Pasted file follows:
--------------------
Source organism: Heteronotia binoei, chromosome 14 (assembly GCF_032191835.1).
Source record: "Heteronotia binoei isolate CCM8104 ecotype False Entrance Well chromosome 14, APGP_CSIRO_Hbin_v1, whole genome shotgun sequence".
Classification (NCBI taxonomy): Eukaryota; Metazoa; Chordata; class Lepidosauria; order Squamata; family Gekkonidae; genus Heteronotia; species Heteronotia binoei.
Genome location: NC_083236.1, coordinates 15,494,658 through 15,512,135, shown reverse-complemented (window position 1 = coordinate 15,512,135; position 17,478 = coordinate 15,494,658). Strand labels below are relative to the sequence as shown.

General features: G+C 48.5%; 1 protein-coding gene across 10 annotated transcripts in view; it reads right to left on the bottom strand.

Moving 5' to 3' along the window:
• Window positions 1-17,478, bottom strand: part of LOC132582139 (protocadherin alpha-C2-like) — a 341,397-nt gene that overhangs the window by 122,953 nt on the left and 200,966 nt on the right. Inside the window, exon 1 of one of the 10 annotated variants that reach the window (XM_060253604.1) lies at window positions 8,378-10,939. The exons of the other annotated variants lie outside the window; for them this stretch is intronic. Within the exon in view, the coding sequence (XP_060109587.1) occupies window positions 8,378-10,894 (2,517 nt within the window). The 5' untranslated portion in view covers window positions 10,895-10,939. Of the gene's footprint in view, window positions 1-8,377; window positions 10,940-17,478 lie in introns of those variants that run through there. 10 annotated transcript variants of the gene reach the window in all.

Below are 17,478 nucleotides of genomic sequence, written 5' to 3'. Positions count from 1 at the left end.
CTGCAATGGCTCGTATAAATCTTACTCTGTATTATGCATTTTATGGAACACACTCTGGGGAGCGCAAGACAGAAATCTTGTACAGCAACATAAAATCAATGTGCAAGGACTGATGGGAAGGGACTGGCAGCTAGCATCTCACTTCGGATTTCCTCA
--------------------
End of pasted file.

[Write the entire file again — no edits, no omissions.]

Source organism: Heteronotia binoei, chromosome 14 (assembly GCF_032191835.1).
Source record: "Heteronotia binoei isolate CCM8104 ecotype False Entrance Well chromosome 14, APGP_CSIRO_Hbin_v1, whole genome shotgun sequence".
Classification (NCBI taxonomy): Eukaryota; Metazoa; Chordata; class Lepidosauria; order Squamata; family Gekkonidae; genus Heteronotia; species Heteronotia binoei.
Genome location: NC_083236.1, coordinates 15,494,658 through 15,512,135, shown reverse-complemented (window position 1 = coordinate 15,512,135; position 17,478 = coordinate 15,494,658). Strand labels below are relative to the sequence as shown.

General features: G+C 48.5%; 1 protein-coding gene across 10 annotated transcripts in view; it reads right to left on the bottom strand.

Moving 5' to 3' along the window:
• Window positions 1-17,478, bottom strand: part of LOC132582139 (protocadherin alpha-C2-like) — a 341,397-nt gene that overhangs the window by 122,953 nt on the left and 200,966 nt on the right. Inside the window, exon 1 of one of the 10 annotated variants that reach the window (XM_060253604.1) lies at window positions 8,378-10,939. The exons of the other annotated variants lie outside the window; for them this stretch is intronic. Within the exon in view, the coding sequence (XP_060109587.1) occupies window positions 8,378-10,894 (2,517 nt within the window). The 5' untranslated portion in view covers window positions 10,895-10,939. Of the gene's footprint in view, window positions 1-8,377; window positions 10,940-17,478 lie in introns of those variants that run through there. 10 annotated transcript variants of the gene reach the window in all.

Below are 17,478 nucleotides of genomic sequence, written 5' to 3'. Positions count from 1 at the left end.
CTGCAATGGCTCGTATAAATCTTACTCTGTATTATGCATTTTATGGAACACACTCTGGGGAGCGCAAGACAGAAATCTTGTACAGCAACATAAAATCAATGTGCAAGGACTGATGGGAAGGGACTGGCAGCTAGCATCTCACTTCGGATTTCCTCA